Welcome to a new Wildcard Wednesday! This week we’re celebrating the great Betty White, who was born 99 years ago on January 17, 1922. We all know this charming sitcom staple from her work on classics like The Mary Tyler Moore Show and The Golden Girls, but she was also an early icon of live television in Los Angeles, with several locally popular shows — including Life With Elizabeth, which was later filmed and nationally syndicated for 65 episodes, beginning in 1953.

White’s first network sitcom came a few years later — Date With The Angels (1957-1958, ABC), a multi-camera husband/wife show in the I Love Lucy vein. (It was filmed at Desilu before an audience, claimed James V. Kern as its director, and used many familiar Lucy plots.) We’ve talked about Angels before — it’s a clichéd domestic comedy from Don Fedderson with simple scenarios that were initially intended to contrast against the leading lady’s elaborate daydreams and fantasies. But the sponsor (Plymouth) insisted on making the show more traditional, and head writer George Tibbles was unable to offer the strong characterizations necessary to sustain this low-concept (and now fantasy-less) format, so it was no surprise when Angels got canceled after two half-seasons, replaced by a variety series anchored by White.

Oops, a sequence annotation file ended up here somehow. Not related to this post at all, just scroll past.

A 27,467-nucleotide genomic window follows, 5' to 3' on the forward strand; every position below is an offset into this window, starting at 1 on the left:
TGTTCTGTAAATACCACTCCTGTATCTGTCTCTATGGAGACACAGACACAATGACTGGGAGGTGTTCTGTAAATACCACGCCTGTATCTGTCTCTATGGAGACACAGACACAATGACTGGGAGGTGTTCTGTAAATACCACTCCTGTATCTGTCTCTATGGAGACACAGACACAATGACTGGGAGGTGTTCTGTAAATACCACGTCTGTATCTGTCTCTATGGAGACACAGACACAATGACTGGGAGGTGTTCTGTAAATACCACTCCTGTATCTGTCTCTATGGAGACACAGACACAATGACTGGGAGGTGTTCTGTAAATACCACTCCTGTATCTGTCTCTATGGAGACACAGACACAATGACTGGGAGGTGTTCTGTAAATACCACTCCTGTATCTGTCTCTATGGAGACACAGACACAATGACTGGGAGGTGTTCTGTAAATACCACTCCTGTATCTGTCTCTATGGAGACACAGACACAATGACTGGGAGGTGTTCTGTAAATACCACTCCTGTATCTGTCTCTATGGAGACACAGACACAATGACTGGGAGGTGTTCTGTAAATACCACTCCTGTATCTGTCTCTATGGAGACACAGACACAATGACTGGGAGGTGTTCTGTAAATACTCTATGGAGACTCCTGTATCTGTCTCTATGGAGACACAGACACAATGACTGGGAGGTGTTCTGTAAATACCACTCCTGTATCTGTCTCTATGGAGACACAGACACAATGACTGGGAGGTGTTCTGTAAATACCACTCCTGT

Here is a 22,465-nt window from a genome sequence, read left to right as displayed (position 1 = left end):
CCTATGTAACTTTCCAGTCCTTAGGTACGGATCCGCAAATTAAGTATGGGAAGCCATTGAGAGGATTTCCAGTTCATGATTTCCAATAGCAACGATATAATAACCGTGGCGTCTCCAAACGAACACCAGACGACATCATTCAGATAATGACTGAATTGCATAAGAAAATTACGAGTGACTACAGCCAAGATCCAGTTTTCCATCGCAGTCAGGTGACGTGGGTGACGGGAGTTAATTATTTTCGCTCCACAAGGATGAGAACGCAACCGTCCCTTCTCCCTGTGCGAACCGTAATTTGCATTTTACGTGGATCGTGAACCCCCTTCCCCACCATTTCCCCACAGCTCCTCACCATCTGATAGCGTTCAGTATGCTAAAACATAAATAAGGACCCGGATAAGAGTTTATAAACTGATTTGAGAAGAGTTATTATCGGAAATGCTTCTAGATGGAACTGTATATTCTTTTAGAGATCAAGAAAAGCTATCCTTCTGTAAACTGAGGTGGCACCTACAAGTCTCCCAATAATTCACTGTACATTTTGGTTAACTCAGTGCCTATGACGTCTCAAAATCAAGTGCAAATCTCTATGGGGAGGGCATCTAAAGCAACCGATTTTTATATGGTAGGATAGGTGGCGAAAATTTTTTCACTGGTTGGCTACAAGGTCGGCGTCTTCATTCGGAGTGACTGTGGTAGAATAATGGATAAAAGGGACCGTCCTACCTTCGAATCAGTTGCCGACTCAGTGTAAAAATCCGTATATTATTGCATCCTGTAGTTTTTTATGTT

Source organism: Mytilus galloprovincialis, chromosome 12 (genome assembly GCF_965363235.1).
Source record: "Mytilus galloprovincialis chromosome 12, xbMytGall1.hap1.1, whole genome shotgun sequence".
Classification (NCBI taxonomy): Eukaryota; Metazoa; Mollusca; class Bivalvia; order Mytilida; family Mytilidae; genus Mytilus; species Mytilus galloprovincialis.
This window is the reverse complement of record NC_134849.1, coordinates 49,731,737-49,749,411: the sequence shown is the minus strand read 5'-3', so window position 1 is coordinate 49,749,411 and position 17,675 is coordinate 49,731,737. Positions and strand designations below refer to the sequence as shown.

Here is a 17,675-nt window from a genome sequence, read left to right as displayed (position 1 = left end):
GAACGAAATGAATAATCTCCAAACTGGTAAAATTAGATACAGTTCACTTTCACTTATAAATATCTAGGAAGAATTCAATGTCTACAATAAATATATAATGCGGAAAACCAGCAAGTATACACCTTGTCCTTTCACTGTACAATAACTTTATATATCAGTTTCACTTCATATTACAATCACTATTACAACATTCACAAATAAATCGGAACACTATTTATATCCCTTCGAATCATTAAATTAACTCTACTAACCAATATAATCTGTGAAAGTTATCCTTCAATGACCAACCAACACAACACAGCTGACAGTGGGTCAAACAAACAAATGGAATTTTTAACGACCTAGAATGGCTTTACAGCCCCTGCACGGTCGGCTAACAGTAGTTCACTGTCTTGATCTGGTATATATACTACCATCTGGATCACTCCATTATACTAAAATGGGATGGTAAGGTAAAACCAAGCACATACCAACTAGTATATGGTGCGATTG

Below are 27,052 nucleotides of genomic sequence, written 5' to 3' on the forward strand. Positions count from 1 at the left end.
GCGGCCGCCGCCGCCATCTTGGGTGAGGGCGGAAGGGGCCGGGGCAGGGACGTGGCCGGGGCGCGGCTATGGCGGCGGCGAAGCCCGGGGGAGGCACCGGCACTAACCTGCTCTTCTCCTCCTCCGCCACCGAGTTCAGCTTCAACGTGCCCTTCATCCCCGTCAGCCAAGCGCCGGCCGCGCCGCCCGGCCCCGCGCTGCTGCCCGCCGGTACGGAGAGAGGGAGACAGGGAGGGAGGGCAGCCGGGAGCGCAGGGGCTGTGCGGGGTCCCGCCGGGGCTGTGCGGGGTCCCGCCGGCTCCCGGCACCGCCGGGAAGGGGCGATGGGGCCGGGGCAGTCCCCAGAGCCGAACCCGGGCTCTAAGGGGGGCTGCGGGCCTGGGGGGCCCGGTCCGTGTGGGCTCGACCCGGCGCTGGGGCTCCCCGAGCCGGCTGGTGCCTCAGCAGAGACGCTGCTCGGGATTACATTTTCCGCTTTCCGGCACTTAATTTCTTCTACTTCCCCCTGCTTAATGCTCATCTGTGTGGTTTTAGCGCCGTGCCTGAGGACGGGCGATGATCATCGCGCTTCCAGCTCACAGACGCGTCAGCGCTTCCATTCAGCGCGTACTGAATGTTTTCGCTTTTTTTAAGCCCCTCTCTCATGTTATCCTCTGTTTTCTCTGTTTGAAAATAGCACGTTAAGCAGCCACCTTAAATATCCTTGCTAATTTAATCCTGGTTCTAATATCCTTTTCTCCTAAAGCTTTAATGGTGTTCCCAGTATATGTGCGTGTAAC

However, Date With The Angels is an easygoing slice of ’50s sitcommery, and it’s fun to see this star use her early “sweetheart” persona. Speaking of which, here’s an article about White being “America’s Sweetheart” from the April 23, 1954 edition of TV Guide. (This comes from her Life With Elizabeth era, when national audiences were first discovering Betty White.)

As for Date With The Angels, here’s a seldom-seen episode called “Heartburn,” first broadcast on July 19, 1957. Its plot has “Vickie” attempting to play matchmaker for a single friend, and while this script, by George Tibbles with Fran Van Hartesveldt & Bill Kelsay, won’t win any awards for creativity, it’s an accurate sample of the series and boasts some notable guest work, especially from the recurring Loie Bridge. Enjoy — and Happy 99th Birthday, Betty!


P.S. This week also marks the 50th anniversary of All In The Family, which premiered on January 12th, 1971. Here’s a list of 25 first-rate episodes from this influential game-changer.



Come back next week for another Wildcard! And stay tuned Monday for a musical theatre rarity!